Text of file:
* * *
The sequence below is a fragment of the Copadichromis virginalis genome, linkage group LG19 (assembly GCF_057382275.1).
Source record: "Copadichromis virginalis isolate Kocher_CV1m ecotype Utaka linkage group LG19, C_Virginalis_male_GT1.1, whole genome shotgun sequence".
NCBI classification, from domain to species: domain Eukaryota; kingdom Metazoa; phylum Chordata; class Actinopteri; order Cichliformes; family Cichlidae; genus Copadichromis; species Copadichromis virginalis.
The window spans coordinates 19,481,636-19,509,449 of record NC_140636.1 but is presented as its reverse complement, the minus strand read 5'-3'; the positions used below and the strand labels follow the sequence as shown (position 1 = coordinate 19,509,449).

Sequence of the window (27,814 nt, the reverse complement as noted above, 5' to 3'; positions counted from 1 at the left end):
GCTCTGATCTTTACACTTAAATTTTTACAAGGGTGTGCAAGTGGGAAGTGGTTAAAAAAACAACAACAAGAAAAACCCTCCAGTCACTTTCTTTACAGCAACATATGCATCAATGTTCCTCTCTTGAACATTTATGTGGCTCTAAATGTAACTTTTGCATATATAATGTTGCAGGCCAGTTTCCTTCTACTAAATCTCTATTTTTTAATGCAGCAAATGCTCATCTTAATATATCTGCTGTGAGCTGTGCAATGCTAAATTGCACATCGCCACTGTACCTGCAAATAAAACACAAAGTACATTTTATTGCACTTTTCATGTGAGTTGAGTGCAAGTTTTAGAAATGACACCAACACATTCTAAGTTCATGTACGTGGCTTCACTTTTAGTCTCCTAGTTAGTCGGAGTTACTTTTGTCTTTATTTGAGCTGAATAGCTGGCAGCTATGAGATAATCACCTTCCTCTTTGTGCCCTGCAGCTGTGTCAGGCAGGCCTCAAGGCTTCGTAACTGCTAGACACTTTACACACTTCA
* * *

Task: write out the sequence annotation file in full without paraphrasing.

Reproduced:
The sequence below is a fragment of the Copadichromis virginalis genome, linkage group LG19 (assembly GCF_057382275.1).
Source record: "Copadichromis virginalis isolate Kocher_CV1m ecotype Utaka linkage group LG19, C_Virginalis_male_GT1.1, whole genome shotgun sequence".
NCBI classification, from domain to species: domain Eukaryota; kingdom Metazoa; phylum Chordata; class Actinopteri; order Cichliformes; family Cichlidae; genus Copadichromis; species Copadichromis virginalis.
The window spans coordinates 19,481,636-19,509,449 of record NC_140636.1 but is presented as its reverse complement, the minus strand read 5'-3'; the positions used below and the strand labels follow the sequence as shown (position 1 = coordinate 19,509,449).

Sequence of the window (27,814 nt, the reverse complement as noted above, 5' to 3'; positions counted from 1 at the left end):
GCTCTGATCTTTACACTTAAATTTTTACAAGGGTGTGCAAGTGGGAAGTGGTTAAAAAAACAACAACAAGAAAAACCCTCCAGTCACTTTCTTTACAGCAACATATGCATCAATGTTCCTCTCTTGAACATTTATGTGGCTCTAAATGTAACTTTTGCATATATAATGTTGCAGGCCAGTTTCCTTCTACTAAATCTCTATTTTTTAATGCAGCAAATGCTCATCTTAATATATCTGCTGTGAGCTGTGCAATGCTAAATTGCACATCGCCACTGTACCTGCAAATAAAACACAAAGTACATTTTATTGCACTTTTCATGTGAGTTGAGTGCAAGTTTTAGAAATGACACCAACACATTCTAAGTTCATGTACGTGGCTTCACTTTTAGTCTCCTAGTTAGTCGGAGTTACTTTTGTCTTTATTTGAGCTGAATAGCTGGCAGCTATGAGATAATCACCTTCCTCTTTGTGCCCTGCAGCTGTGTCAGGCAGGCCTCAAGGCTTCGTAACTGCTAGACACTTTACACACTTCA